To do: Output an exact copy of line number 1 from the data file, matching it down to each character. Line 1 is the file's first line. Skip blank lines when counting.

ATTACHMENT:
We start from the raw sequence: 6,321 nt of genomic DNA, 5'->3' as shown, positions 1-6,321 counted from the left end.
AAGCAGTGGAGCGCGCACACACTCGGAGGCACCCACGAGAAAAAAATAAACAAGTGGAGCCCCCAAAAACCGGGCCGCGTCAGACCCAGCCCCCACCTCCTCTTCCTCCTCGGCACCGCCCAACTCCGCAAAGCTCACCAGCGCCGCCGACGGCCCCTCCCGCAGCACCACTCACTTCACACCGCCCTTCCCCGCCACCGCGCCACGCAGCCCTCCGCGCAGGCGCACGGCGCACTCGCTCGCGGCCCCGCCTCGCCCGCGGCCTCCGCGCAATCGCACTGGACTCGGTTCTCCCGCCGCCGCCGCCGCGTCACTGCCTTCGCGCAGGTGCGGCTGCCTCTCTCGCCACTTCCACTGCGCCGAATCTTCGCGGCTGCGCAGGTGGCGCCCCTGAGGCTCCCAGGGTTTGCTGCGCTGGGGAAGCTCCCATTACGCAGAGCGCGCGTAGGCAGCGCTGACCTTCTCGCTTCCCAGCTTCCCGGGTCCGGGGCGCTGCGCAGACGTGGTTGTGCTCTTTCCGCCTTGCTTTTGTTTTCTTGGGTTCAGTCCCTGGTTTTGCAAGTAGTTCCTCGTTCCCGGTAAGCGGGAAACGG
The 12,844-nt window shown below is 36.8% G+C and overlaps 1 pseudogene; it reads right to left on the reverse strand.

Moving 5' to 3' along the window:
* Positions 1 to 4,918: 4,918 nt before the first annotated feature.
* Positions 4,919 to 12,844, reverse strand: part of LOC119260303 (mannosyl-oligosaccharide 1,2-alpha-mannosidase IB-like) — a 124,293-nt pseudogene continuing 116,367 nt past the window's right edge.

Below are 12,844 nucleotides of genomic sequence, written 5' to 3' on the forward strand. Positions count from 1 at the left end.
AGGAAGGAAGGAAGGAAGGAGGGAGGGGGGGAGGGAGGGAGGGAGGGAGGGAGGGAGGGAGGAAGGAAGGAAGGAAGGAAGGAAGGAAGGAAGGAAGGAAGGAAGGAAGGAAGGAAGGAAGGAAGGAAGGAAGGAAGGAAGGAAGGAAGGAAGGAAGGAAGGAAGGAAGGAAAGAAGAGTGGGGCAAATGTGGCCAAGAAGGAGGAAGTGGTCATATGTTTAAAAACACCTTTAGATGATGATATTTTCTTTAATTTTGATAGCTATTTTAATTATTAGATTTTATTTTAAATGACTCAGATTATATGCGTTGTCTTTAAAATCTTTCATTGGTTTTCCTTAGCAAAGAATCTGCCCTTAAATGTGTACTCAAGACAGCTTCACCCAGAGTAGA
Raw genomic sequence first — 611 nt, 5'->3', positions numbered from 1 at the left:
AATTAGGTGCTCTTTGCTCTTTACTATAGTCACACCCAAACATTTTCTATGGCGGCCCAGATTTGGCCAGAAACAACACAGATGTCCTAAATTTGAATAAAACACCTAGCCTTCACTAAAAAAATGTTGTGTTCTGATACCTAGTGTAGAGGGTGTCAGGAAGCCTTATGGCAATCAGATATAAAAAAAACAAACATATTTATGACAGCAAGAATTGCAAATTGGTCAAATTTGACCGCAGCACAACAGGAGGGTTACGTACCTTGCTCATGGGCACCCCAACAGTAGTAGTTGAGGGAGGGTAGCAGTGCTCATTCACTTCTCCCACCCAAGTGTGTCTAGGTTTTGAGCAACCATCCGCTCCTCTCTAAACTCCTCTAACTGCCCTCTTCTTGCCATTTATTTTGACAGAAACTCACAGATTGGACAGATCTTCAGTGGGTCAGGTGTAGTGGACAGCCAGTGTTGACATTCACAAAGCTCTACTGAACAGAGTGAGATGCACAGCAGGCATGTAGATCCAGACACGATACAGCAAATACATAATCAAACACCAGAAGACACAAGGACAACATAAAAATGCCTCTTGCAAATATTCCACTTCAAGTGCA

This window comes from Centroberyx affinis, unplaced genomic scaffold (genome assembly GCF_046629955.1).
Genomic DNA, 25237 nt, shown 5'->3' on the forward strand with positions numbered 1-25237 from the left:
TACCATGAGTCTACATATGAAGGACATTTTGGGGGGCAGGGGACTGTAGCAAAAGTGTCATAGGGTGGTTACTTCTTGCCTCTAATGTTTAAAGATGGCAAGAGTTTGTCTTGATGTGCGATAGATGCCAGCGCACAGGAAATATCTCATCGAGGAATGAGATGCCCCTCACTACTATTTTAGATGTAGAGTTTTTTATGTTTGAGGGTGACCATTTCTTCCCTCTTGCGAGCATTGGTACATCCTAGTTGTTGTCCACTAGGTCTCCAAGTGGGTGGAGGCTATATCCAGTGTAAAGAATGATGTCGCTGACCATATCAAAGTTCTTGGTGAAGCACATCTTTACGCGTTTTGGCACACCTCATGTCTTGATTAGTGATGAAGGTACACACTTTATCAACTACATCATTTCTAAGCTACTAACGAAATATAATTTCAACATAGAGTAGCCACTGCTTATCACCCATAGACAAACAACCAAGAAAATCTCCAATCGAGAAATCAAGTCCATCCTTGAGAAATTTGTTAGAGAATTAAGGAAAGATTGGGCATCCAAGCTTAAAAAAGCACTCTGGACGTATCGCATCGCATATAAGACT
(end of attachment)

We start from the raw sequence: 6,321 nt of genomic DNA, 5'->3' as shown, positions 1-6,321 counted from the left end.